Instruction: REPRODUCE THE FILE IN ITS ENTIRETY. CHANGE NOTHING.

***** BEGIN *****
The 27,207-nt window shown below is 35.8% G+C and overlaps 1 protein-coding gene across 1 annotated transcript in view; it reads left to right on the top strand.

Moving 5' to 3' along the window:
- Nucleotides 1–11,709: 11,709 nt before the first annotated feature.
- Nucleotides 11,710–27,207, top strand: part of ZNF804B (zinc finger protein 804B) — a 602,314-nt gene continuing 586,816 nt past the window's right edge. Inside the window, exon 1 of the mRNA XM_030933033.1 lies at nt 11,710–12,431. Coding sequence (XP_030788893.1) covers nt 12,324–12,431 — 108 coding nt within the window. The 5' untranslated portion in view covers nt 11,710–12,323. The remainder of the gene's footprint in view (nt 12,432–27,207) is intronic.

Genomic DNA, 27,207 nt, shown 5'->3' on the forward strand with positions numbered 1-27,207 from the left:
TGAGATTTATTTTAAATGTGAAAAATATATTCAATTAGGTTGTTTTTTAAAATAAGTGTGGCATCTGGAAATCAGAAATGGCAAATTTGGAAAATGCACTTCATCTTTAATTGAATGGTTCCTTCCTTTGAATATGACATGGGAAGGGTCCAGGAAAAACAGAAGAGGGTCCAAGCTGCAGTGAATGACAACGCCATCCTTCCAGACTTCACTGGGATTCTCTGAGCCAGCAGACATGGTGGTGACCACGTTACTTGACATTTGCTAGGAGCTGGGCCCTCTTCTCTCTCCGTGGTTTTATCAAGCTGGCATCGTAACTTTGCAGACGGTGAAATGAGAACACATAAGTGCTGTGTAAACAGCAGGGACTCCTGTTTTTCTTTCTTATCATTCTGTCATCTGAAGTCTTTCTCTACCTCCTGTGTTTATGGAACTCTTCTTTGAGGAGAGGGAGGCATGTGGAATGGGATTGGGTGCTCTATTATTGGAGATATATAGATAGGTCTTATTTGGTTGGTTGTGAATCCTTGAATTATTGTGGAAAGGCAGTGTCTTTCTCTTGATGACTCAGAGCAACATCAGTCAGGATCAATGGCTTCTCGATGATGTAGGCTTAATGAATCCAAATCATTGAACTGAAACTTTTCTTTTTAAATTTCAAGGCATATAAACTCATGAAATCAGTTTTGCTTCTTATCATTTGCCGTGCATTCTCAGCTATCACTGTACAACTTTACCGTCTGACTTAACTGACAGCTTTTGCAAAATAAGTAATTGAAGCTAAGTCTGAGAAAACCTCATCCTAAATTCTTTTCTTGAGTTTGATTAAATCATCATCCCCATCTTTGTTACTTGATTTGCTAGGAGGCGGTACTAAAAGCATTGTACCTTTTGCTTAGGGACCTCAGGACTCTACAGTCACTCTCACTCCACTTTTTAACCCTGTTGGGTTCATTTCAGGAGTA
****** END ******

The 27,207-nt window shown below is 35.8% G+C and overlaps 1 protein-coding gene across 1 annotated transcript in view; it reads left to right on the top strand.

Moving 5' to 3' along the window:
- Nucleotides 1–11,709: 11,709 nt before the first annotated feature.
- Nucleotides 11,710–27,207, top strand: part of ZNF804B (zinc finger protein 804B) — a 602,314-nt gene continuing 586,816 nt past the window's right edge. Inside the window, exon 1 of the mRNA XM_030933033.1 lies at nt 11,710–12,431. Coding sequence (XP_030788893.1) covers nt 12,324–12,431 — 108 coding nt within the window. The 5' untranslated portion in view covers nt 11,710–12,323. The remainder of the gene's footprint in view (nt 12,432–27,207) is intronic.

Genomic DNA, 27,207 nt, shown 5'->3' on the forward strand with positions numbered 1-27,207 from the left:
TGAGATTTATTTTAAATGTGAAAAATATATTCAATTAGGTTGTTTTTTAAAATAAGTGTGGCATCTGGAAATCAGAAATGGCAAATTTGGAAAATGCACTTCATCTTTAATTGAATGGTTCCTTCCTTTGAATATGACATGGGAAGGGTCCAGGAAAAACAGAAGAGGGTCCAAGCTGCAGTGAATGACAACGCCATCCTTCCAGACTTCACTGGGATTCTCTGAGCCAGCAGACATGGTGGTGACCACGTTACTTGACATTTGCTAGGAGCTGGGCCCTCTTCTCTCTCCGTGGTTTTATCAAGCTGGCATCGTAACTTTGCAGACGGTGAAATGAGAACACATAAGTGCTGTGTAAACAGCAGGGACTCCTGTTTTTCTTTCTTATCATTCTGTCATCTGAAGTCTTTCTCTACCTCCTGTGTTTATGGAACTCTTCTTTGAGGAGAGGGAGGCATGTGGAATGGGATTGGGTGCTCTATTATTGGAGATATATAGATAGGTCTTATTTGGTTGGTTGTGAATCCTTGAATTATTGTGGAAAGGCAGTGTCTTTCTCTTGATGACTCAGAGCAACATCAGTCAGGATCAATGGCTTCTCGATGATGTAGGCTTAATGAATCCAAATCATTGAACTGAAACTTTTCTTTTTAAATTTCAAGGCATATAAACTCATGAAATCAGTTTTGCTTCTTATCATTTGCCGTGCATTCTCAGCTATCACTGTACAACTTTACCGTCTGACTTAACTGACAGCTTTTGCAAAATAAGTAATTGAAGCTAAGTCTGAGAAAACCTCATCCTAAATTCTTTTCTTGAGTTTGATTAAATCATCATCCCCATCTTTGTTACTTGATTTGCTAGGAGGCGGTACTAAAAGCATTGTACCTTTTGCTTAGGGACCTCAGGACTCTACAGTCACTCTCACTCCACTTTTTAACCCTGTTGGGTTCATTTCAGGAGTA